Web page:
Here's Phoebe in the courtyard. Since 1980, there have been extensive renovations, including the buildings surrounding the main church, which you can see in the photo above.


After the Liturgy, the monks treated us all to a coffee in their guest area and Fr. Nektarios spoke to us.


Fr. Nektarios is on the left, and to the other side of me (and Benny) is Fr. Titus, the monastery's hierodeacon, who has labored at the monastery for more than 50 years.

For a few more photos from the trip, click here.

Thursday, March 27, 2014

Greek Independence Day



In Greece, March 25 marks not only the Feast of the Annunciation, but also Independence Day, commemorating the successful 1821 revolution against the Ottomans.

Of course, it is a national holiday, and typically school children go to church in the morning, and then participate in some sort of celebration, which usually involves reciting poems in honor of the day, sing songs, a parade, etc.

Our parish doesn't have a school, so right after our Liturgy concluded, I headed down the hill to the neighboring parish of the Holy Apostles Peter and Paul, where the kids' school is located. Here's a video of their celebration in the courtyard outside the church, next to the monument honoring all those who died.

Here's part of what the kids recited:
Ευαγγελισμός 

Στα πολύ παλιά τα χρόνια
Ο Χριστός πριν γεννηθεί
Παναγιά στην εκκλησία
Πήγε να προσευχηθεί

Ξάφνου φάνηκε μπροστά της
Ένας άγγελος λαμπρός.
Μη φοβάσαι της μιλάει
Εδώ με έστειλε ο Θεός.

Άκουσε το θέλημά του
Το τρανό το ξακουστό
Ένας χρόνος πριν περάσει
Θα γεννήσεις τον Χριστό.

Monday, March 10, 2014

First Salutations to the Theotokos and the Sunday of Orthodoxy



Here are a couple photos of the icon of the Theotokos, as we set it up in the middle of the church for the first Salutations service on Friday. We also left it there for the Sunday of Orthodoxy, in which we processed outside around the church with icons. As is often the case in Greece, we had a big turnout this Sunday.



One of Phoebe's friends, Kyriaki, from Alli Meria came with her family for church on Sunday, and stayed afterwards to visit.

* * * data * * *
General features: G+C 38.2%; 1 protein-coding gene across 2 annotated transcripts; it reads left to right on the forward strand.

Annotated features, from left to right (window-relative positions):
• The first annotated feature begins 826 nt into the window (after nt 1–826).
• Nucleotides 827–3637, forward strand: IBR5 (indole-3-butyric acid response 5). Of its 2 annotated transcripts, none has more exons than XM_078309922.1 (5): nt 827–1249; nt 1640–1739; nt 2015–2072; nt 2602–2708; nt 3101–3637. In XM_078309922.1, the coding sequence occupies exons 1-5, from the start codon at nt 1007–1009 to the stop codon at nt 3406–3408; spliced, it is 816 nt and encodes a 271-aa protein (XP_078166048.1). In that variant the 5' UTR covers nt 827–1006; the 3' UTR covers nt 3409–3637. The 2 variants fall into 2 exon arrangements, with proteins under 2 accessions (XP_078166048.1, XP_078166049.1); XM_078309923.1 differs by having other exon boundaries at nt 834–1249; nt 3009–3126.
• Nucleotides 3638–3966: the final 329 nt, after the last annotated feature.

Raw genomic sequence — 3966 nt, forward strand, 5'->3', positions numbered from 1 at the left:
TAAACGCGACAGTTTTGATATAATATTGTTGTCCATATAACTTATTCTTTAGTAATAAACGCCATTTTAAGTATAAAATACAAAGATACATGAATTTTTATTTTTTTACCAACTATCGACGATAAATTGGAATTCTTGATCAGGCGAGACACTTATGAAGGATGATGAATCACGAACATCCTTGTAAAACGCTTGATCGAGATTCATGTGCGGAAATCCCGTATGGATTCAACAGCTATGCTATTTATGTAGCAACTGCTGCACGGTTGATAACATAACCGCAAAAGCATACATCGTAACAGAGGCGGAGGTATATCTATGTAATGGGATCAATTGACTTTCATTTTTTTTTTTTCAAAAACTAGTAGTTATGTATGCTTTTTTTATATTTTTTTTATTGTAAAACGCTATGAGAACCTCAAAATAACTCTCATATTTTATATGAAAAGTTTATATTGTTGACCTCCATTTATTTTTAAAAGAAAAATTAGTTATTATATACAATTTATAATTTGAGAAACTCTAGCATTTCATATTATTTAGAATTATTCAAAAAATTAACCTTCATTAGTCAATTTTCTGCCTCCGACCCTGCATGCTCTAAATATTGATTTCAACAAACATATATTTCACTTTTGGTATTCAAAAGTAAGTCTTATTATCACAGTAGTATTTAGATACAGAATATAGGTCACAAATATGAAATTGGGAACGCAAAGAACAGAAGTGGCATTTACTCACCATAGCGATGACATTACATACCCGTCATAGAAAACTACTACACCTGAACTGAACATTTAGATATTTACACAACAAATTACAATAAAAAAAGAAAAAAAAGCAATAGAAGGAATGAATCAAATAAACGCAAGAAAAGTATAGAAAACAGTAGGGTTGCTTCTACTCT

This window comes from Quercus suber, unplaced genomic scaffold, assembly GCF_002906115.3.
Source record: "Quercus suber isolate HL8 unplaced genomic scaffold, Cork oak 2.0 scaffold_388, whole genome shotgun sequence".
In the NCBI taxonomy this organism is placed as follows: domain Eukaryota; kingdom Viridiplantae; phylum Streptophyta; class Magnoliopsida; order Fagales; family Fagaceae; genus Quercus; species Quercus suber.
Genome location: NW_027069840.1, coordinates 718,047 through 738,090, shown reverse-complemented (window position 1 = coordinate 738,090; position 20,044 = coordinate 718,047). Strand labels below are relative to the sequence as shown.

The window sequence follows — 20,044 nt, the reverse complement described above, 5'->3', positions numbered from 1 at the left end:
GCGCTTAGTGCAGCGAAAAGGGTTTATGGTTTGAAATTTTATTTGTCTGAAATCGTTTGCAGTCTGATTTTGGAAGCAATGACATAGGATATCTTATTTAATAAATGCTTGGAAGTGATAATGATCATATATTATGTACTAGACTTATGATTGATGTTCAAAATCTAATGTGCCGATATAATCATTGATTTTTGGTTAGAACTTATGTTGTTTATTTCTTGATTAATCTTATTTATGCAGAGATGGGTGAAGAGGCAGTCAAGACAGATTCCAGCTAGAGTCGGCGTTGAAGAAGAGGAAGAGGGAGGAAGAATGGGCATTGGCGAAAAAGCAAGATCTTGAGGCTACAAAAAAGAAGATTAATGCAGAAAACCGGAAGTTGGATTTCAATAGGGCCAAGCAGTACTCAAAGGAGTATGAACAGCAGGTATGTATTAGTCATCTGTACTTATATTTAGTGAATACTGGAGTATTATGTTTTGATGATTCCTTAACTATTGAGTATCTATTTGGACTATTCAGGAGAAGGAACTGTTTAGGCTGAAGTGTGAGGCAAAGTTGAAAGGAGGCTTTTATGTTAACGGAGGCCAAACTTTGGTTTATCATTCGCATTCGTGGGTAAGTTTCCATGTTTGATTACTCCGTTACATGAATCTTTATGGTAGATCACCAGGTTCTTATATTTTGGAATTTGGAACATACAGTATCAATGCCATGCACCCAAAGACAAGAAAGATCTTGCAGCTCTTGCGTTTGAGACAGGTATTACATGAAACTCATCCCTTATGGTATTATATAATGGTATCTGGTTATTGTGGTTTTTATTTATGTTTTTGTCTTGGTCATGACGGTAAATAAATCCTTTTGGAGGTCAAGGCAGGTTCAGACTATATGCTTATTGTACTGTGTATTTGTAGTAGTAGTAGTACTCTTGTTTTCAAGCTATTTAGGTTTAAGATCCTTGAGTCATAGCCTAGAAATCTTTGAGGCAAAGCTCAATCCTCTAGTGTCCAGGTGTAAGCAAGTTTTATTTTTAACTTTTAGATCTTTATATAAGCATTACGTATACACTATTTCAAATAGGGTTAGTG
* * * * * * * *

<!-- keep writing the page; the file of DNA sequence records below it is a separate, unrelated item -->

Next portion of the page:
And here's Phoebe in the kids' room with her Sarakosti, which the kids made at their school. If I understood correctly, it's something like an Advent wreath designed to mark the time until Pascha: one of the legs is folded back or removed each Sunday.

Friday, February 28, 2014

Parish Trip to the Monastery of the Late Elder Athanasios Mitilinaios


View Larger Map

Yesterday, we took a parish trip to the Monastery of the Dormition of the Theotokos and St. Dimitrios perched on a hill just outside the seaside village of Stomio. The monastery is famous as the home of the late Elder Athanasios Mitilinaios (+2006).


We left Portaria at 1:30, stopped in Volos to pick up some people, and arrived at our coffee stop at 3:00, at a mall in Larissa, which is about halfway to the monastery. It was a beautiful sunny day, and Benny and Phoebe (Paul was home with a slight cold) spent the whole playing at the outdoor playground.


Our driver and my friend, Fr. Stavros, and I took some coffees to go and sat outside with the kids, while most of the others had a coffee at this cafe. We were also joined by my new friend Fr. Dcn. Nikolaos and his family. 



We arrived at the enormous monastery at 5:00 just as it was re-opening from the midday rest. The monastery is quite historic. We know that the area has been settled since at least by the 6th century BC, since a graveyard from that period was found nearby. It also seems that the monastery was built on the ruins of an ancient pagan temple, possibly dedicated to Poseidon. Around the 4th or 5th century, a small church was built on the site of that temple. Later, a monastery developed. Tradition dates the monastery to the reign of Justinian (6th century), but others date it later.